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  1. #1
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    no closing php tag

    Hi guys,

    Just a quick question to all you PHP gurus out there. I'm quite confident in programming PHP, over 3 years learning and recently I've noticed a new practise coming into play among PHP scripts on the web. No closing PHP tag. I was under the impression that a closing tag was both needed and required as standard practise. Now however, scripts leave it out. Could someone explain why and the benefits of doing this.

    Cheers

  2. #2
    SitePoint Wizard bronze trophy Jeff Mott's Avatar
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    The reason why is because if any library file has any trailing whitespace after the closing tag, then that whitespace is treated as output for the browser. That unintended output will close your opportunity to set headers and possibly corrupt your output the moment you include that library. Since the closing tag is optional and there's no practical benefit to include it in pure PHP files, you're best to leave it off to prevent the possibility of introducing a hard to find bug.
    "First make it work. Then make it better."

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    right ok, thanks for the explaination.

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    SitePoint Guru bronze trophy TomB's Avatar
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    That said. I consider it a bit messy. It's like a html tag without a </html> tag. It'll work just fine.

    Omitting the tag does have advantages but the same can be achieved using output buffering, which is enabled by default in PHP anyway.

    I include it, simply because it's cleaner but it doesn't really matter whether it's there or not. The choices are either don't put the tag or don't put any whitespace after the tag. The former is obviously easier to see.

    There's a good blog post discussing the merits of it here: http://choosetheforce.blogspot.co.uk...t-php-tag.html

  5. #5
    SitePoint Wizard bronze trophy Jeff Mott's Avatar
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    Quote Originally Posted by TomB View Post
    Omitting the tag does have advantages but the same can be achieved using output buffering, which is enabled by default in PHP anyway.
    Well... half. Output buffering will allow you to set headers, but that whitespace is still part of the output, and that unintended output can corrupt your content. Real life example from just recently: XML is not valid if there is whitespace before the declaration, so when someone on my team left whitespace after a closing PHP tag, the RSS feeds stopped working. This kind of error is completely unnecessary and easily preventable. The only reasons to still use the closing tag exist only in our minds. Leaving it off violates our idealistic sense of strict syntax. But I think we need to fight past our mental obstacles and be pragmatic. If it helps, try thinking of the opening tag as a kind of shebang line.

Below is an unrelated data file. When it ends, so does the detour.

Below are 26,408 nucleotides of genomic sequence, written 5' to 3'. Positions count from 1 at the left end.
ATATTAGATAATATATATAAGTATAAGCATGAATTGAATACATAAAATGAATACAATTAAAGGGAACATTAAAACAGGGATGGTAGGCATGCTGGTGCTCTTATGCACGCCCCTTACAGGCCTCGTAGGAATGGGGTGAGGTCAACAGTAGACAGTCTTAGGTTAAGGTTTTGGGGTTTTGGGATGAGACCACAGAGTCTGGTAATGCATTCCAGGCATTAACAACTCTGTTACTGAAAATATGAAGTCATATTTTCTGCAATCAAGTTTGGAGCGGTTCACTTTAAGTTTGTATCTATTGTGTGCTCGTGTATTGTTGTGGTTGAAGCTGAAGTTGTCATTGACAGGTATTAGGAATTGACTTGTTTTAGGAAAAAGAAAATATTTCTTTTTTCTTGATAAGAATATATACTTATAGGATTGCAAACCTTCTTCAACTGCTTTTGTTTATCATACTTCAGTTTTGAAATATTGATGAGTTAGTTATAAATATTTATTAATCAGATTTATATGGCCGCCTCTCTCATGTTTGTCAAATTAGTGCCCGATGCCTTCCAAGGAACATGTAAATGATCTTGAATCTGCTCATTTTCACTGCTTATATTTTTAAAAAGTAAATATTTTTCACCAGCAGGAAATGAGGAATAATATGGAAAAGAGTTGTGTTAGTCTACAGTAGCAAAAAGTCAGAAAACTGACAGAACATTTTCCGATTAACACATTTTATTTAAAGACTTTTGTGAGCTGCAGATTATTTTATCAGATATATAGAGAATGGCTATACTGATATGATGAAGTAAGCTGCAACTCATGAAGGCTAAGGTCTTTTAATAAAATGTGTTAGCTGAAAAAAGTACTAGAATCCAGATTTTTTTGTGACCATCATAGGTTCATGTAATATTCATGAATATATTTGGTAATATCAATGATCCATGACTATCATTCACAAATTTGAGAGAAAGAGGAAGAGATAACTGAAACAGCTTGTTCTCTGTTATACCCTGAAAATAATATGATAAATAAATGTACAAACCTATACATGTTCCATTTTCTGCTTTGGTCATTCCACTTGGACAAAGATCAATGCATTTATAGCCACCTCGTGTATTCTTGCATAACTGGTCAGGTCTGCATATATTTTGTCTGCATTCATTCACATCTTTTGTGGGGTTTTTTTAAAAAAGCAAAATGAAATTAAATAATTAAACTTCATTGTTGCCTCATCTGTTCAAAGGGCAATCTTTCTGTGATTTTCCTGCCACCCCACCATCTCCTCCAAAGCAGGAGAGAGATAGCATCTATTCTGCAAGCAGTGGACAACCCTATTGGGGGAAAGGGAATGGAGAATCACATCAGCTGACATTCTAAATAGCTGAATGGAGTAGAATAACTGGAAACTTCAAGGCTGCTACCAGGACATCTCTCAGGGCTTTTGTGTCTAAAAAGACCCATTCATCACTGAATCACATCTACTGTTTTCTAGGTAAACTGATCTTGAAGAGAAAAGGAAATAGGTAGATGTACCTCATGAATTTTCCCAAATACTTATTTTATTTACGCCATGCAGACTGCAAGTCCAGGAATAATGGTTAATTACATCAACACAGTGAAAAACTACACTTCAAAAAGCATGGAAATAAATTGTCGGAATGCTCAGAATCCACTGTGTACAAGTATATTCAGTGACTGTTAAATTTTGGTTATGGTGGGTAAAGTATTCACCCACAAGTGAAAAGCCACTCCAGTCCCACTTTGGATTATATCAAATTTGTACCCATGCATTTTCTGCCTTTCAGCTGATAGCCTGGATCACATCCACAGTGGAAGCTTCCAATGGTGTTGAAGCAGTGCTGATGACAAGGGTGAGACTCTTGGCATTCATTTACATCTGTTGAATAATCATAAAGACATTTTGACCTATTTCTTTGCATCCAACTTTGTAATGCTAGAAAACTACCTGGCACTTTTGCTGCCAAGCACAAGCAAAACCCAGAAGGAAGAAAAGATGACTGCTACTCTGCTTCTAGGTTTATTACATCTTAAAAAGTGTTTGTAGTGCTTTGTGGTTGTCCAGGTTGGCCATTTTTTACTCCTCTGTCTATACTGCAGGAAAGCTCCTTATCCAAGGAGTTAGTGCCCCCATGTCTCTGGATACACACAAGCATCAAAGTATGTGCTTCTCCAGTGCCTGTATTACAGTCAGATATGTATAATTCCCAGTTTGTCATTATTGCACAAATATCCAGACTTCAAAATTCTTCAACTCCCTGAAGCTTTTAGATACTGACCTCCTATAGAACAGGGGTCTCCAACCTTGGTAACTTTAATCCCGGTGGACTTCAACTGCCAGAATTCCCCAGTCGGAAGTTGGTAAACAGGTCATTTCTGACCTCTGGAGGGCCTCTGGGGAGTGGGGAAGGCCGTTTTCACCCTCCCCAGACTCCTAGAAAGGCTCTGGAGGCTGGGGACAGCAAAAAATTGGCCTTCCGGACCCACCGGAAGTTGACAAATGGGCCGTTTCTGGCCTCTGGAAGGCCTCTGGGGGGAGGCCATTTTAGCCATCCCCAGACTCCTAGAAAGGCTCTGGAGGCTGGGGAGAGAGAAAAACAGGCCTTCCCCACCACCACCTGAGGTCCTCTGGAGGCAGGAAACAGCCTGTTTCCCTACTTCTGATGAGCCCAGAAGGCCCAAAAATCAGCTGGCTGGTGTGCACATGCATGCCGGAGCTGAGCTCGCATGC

"First make it work. Then make it better."

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    SitePoint Guru bronze trophy TomB's Avatar
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    Well you could argue that a simpler fix for that is:

    PHP Code:
    ob_start(function($buffer) { return trim($buffer); } ); 
    Because that fixes the issue at a much higher level, will work in every single use case and doesn't enforce any coding standards as well as catching errors where someone's done something like:

    PHP Code:
    $str = <<<EOT
                <?xml version="1.0"?>

    EOT;
    My opinion is that if whitespace is a problem in the application, let the application handle it, don't enforce arbitrary rules on the client code.

  7. #7
    SitePoint Wizard bronze trophy Jeff Mott's Avatar
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    Quote Originally Posted by TomB View Post
    Well you could argue that a simpler fix for that is:

    PHP Code:
    ob_start(function($buffer) { return trim($buffer); } ); 
    The problem with this, however, is that you're still altering, and possibly corrupting, the output. What if the output is supposed to have whitespace, such as an RFC document? Or what if the PHP is outputting binary data?